Tai Chi helps heart attack patients to recover: Ancient Chinese martial art is a safe way for sufferers to improve their health, researchers claim

Wednesday, 31 January 2018

The ancient martial art may provide a more enjoyable option to traditional rehab Three fifths of patients refuse rehabilitation because they think it is unpleasant But deciding against taking part in such rehabilitation programmes can be fatal Experts found the gentle movements encourage patients to continue exercising

Tai Chi helps heart attack patients to recover: Ancient Chinese martial art is a safe way for sufferers to improve their health, researchers claim

Tai CHi for Cardiac Rehabilitation

Tai Chi should be recommended to heart attack patients to help them recover, new research suggests. 

The ancient Chinese martial art may provide a more enjoyable option to traditional rehab, which three fifths refuse to take part in because they deem it unpleasant. 

But deciding against taking part in rehabilitation can be fatal, increasing the risk of dying from a subsequent heart attack by 18 per cent.

Researchers found the slow and gentle movements involved in Tai Chi are safe and encourage patients to continue exercising. 

Used for more than 1,000 years, it could help to form part of the essential care that all heart attack patients require, Brown University experts believe.

Starting slowly and simply 

Dr Elena Salmoirago-Blotcher, lead author, said: 'We thought that tai chi might be a good option for these people because you can start very slowly and simply.

'As their confidence increases, the pace and movements can be modified to increase intensity. Tai Chi exercise can reach low-to-moderate intensity levels.

The emphasis on breathing and relaxation can also help with stress reduction and psychological distress.'

Cardiac rehabilitation involves a gentle reintroduction to physical activity, including aerobic exercise classes, and also guidance on diet.

The process, which can take months, also advises patients on how to live with heart disease and reduce their risk of repeat attacks.

All heart patients should be offered rehabilitation care in the aftermath of an attack within 33 days, official NHS guidelines state.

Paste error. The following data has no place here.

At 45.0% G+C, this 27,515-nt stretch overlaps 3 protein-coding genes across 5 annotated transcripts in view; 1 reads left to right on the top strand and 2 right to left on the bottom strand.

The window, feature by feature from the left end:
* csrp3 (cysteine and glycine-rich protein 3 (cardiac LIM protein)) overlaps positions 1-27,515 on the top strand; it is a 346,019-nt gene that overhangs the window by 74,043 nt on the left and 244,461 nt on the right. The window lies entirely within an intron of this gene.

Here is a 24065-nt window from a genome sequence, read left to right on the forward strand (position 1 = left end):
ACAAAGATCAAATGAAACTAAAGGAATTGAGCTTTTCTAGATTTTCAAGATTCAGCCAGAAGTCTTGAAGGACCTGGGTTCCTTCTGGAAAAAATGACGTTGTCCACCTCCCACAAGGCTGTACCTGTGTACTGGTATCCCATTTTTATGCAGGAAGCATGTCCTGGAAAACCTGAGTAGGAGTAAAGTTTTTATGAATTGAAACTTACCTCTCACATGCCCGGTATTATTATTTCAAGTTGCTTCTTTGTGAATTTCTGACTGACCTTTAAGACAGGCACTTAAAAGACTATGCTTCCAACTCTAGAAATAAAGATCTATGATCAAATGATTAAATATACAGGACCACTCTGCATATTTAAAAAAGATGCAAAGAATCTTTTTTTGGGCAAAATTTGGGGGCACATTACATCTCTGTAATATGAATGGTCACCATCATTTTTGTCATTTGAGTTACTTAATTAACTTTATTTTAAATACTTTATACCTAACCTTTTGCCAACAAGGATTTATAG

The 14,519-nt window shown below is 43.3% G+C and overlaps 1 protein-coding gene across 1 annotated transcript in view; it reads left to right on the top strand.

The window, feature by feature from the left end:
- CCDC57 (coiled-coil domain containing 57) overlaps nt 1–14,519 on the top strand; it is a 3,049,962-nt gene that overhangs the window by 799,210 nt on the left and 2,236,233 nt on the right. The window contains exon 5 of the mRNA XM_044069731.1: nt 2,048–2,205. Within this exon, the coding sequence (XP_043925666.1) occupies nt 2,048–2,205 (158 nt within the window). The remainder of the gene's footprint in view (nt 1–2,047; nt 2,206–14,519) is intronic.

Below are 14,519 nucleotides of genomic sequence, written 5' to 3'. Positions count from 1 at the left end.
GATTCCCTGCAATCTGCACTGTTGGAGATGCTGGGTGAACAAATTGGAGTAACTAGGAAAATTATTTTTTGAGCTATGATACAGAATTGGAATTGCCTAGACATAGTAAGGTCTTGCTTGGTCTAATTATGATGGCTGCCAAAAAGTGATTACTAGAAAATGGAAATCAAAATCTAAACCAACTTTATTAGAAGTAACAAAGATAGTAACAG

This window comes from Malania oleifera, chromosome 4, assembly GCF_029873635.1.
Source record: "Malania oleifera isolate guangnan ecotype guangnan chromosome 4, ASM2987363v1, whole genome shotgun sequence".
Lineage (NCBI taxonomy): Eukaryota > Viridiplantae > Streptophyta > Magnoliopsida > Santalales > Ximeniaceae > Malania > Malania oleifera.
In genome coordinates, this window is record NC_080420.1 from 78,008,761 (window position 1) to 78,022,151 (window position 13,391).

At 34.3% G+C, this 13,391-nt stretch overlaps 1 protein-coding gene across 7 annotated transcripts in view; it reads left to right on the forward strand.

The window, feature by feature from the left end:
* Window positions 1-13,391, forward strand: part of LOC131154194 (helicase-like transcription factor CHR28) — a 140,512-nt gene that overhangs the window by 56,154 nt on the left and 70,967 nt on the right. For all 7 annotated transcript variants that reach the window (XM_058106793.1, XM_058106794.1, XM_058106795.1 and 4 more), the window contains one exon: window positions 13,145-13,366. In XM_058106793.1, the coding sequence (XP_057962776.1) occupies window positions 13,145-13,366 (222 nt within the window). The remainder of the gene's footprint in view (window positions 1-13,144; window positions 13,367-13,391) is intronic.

The Brown University study adds to a growing body of evidence that highlights the health benefits of Tai Chi. 

Researchers in July concluded that taking up the martial art could prevent falls that lead to fractures and broken bones in the elderly.

It slashed their risk of having a potentially deadly tumble by 43 per cent, compared to other interventions, Spanish experts found.

And a team at Massachusetts General Hospital were able to uncover Tai Chi's effects on fighting depression in May. 

They found attending classes for the Chinese martial art for 12 weeks significantly reduced symptoms of the blues.

How was the study carried out?

Some 29 heart attack victims were involved in the latest study, published in the Journal of the American Heart Association.

Every participant reported that they enjoyed taking part in Tai Chi, with two thirds attending all of the classes available.

They were split into two groups and either attended 24 classes over three months or 52 classes over a period of two years.  Minor muscular pain was the only notable side effect.

But it won't be a replacement 

But the researchers warned that Tai Chi wouldn't replace conventional rehabilitation, as it didn't improve the patients' aerobic fitness.

Professor Salmoirago-Blotcher said: 'On its own, Tai Chi wouldn't obviously replace other components of traditional cardiac rehabilitation.

'If proven effective in larger studies, it might be possible to offer it as an exercise option within a rehab centre as a bridge to more strenuous exercise.'

The findings come after a damning report in January revealed that tens of thousands of British heart attack patients are being abandoned to cope without rehab.

Tens of thousands of British cardiac patients are abandoned to cope without the essential care they need after a heart attack, a major audit reveals.

Some 66,000 of 132,000 eligible patients are missing out on cardiac rehabilitation each year, the National Audit of Cardiac Rehabilitation found.